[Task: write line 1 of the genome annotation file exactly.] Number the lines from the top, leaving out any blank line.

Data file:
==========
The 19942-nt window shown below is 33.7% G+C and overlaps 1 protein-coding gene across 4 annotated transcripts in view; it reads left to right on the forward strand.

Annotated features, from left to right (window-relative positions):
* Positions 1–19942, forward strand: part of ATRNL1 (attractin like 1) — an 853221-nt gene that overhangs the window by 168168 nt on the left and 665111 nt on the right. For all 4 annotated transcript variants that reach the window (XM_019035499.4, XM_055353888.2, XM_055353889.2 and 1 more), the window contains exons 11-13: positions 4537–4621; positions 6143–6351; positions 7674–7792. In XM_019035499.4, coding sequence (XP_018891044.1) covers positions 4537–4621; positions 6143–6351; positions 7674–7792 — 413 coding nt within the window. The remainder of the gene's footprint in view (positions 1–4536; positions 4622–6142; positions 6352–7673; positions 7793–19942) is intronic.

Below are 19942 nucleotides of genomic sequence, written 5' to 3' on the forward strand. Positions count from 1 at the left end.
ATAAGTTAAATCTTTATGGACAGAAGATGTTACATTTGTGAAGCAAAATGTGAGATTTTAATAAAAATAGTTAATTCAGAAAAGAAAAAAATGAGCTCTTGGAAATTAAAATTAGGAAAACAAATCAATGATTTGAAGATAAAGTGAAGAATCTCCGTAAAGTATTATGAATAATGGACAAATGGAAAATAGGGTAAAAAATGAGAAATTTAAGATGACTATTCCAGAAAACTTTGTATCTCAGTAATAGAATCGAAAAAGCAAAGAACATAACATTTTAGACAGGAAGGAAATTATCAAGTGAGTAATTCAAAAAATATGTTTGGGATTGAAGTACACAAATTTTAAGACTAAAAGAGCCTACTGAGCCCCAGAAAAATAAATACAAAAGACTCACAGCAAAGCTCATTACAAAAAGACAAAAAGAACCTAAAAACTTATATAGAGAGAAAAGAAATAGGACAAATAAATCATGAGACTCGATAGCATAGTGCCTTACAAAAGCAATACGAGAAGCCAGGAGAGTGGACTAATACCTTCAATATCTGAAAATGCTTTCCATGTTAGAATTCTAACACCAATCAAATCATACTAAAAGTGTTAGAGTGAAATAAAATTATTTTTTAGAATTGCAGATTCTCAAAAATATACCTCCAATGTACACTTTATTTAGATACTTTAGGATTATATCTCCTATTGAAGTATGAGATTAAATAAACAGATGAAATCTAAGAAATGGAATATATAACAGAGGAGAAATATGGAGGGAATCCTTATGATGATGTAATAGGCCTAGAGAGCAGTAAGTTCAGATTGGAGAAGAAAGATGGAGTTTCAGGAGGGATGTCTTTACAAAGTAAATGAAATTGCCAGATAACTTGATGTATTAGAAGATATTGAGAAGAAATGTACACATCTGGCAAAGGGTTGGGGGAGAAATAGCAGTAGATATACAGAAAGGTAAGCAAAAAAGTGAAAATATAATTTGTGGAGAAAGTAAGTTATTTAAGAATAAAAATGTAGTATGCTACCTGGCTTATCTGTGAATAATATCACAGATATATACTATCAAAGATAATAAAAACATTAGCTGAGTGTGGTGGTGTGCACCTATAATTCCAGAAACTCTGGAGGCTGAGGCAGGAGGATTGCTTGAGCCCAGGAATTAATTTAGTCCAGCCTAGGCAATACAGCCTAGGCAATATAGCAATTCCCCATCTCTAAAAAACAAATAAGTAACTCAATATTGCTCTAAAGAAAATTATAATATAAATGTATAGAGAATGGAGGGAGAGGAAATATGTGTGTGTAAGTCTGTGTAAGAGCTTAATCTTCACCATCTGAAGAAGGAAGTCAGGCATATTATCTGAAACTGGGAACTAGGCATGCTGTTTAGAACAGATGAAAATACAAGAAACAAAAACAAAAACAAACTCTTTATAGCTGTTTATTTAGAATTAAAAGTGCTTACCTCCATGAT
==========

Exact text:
The 19942-nt window shown below is 33.7% G+C and overlaps 1 protein-coding gene across 4 annotated transcripts in view; it reads left to right on the forward strand.